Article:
Love for All

From Conversations on the Science of Yoga — Bhakti Yoga Book 2, A World of Emotions

What is an example of a bhakta engrossed in love?

Swami Satyananda: For many years in the Rishikesh ashram I suffered from diarrhoea, dysentery, hepatitis, paratyphoid and many more illnesses, but still I did not think of leaving. I used to work very hard. That was the early period of the ashram. In order to get food, I had to walk four to five kilometres in the hot sun every day and come back, and there was only one meal a day. I did not take tea and could not even get it, but I never noticed this at all, I never thought about it.

When one loves someone, difficulties are not difficult. One becomes aware of the difficulties only when there is no one to love. If one loves the guru, or anybody, even if the whole world kicks or criticizes him, he doesn't realize it. Swami Sivananda was so compassionate and peaceful that I never felt the diseases and sicknesses I suffered from. How did this happen? Was I dreaming or was I under hypnosis? When there is deep and abiding love for someone, how can one be aware of the extraneous experiences? When one is in the warm embrace of one's lover, one does not even notice the passage of time. When one is in the grip of passion and violence, one does not think of anything else. So, when one is in the presence of the guru, how can there be awareness of oneself?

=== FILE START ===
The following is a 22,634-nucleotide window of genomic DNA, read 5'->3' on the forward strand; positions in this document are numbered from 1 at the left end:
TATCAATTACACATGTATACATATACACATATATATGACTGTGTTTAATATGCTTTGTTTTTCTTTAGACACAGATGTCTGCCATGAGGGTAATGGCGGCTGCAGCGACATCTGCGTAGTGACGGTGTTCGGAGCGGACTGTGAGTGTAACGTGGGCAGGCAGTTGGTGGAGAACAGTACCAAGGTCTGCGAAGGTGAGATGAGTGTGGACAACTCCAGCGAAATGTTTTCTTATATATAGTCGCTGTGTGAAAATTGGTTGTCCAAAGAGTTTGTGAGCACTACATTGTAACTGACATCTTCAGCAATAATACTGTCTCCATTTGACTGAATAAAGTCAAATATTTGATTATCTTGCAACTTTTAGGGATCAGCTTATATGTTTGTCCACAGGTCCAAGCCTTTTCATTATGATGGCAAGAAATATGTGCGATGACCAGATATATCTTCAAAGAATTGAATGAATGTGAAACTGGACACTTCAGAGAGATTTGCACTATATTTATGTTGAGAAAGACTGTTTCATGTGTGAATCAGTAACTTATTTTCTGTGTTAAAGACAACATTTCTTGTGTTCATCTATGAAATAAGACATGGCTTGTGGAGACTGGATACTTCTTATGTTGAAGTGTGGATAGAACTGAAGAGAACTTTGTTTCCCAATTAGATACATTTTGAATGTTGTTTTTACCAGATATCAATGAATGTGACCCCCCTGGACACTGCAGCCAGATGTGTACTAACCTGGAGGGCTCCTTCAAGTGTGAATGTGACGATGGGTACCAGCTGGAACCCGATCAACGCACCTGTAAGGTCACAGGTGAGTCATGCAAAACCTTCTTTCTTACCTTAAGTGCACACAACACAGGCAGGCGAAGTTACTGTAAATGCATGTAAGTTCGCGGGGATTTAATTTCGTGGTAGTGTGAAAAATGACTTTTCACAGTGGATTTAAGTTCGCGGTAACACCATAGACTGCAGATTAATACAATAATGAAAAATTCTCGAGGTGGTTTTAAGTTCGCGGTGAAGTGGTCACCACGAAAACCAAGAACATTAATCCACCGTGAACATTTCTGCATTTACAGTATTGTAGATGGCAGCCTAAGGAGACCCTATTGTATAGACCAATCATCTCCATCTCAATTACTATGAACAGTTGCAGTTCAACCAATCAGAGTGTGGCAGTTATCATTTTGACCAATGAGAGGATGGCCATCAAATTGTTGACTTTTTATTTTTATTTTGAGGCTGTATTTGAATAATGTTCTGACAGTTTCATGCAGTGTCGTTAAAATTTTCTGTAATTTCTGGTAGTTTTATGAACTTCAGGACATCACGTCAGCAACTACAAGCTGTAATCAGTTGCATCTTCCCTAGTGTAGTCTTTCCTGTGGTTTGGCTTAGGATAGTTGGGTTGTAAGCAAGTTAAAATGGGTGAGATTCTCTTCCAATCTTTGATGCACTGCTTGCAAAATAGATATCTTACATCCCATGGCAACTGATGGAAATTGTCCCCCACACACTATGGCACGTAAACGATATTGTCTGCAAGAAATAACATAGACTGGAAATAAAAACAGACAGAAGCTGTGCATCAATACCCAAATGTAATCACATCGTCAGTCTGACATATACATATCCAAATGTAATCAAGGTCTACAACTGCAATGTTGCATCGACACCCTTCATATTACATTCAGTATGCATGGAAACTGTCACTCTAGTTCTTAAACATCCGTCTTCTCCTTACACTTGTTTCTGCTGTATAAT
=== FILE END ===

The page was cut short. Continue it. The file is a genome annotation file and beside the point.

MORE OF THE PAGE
What is the ultimate of a bhakta's love?

Swami Satyananda: Love is constant remembrance and awareness of the beloved Lord and a keen longing to unite with Him. Love is expressed in the language of feeling and experience. If one can explain the psychological reactions one obtains from worldly love, one can also explain divine love.

It is very difficult to love. Every time man has loved he has stumbled and failed to assimilate it, and still humankind has not understood exactly what it is. Love is an experience in which the vision of inseparability can be achieved, where there is none whom one does not love.